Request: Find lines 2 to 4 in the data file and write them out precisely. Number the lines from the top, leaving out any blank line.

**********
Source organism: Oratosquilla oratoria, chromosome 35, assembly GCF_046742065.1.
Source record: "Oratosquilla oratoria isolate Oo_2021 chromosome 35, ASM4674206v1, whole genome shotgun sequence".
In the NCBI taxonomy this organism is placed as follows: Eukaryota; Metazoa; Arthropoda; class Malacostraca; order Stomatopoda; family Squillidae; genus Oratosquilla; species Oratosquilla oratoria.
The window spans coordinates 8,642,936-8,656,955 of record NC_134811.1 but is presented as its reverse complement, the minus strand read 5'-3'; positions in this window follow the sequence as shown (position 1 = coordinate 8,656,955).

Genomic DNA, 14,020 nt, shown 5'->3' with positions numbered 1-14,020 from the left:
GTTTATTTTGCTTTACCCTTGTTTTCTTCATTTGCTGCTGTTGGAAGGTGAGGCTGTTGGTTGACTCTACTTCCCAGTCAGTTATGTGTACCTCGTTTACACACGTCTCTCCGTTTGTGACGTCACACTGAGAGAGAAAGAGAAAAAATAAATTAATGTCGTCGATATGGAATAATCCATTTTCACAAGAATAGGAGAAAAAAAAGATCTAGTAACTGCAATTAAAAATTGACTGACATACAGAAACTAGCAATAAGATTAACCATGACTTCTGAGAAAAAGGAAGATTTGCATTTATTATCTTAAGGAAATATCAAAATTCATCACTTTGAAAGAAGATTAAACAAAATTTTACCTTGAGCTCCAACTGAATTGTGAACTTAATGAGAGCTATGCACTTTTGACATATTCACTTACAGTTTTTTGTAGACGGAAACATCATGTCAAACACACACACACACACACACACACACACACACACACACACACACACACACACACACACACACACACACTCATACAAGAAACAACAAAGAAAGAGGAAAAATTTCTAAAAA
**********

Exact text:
Source record: "Oratosquilla oratoria isolate Oo_2021 chromosome 35, ASM4674206v1, whole genome shotgun sequence".
In the NCBI taxonomy this organism is placed as follows: Eukaryota; Metazoa; Arthropoda; class Malacostraca; order Stomatopoda; family Squillidae; genus Oratosquilla; species Oratosquilla oratoria.
The window spans coordinates 8,642,936-8,656,955 of record NC_134811.1 but is presented as its reverse complement, the minus strand read 5'-3'; positions in this window follow the sequence as shown (position 1 = coordinate 8,656,955).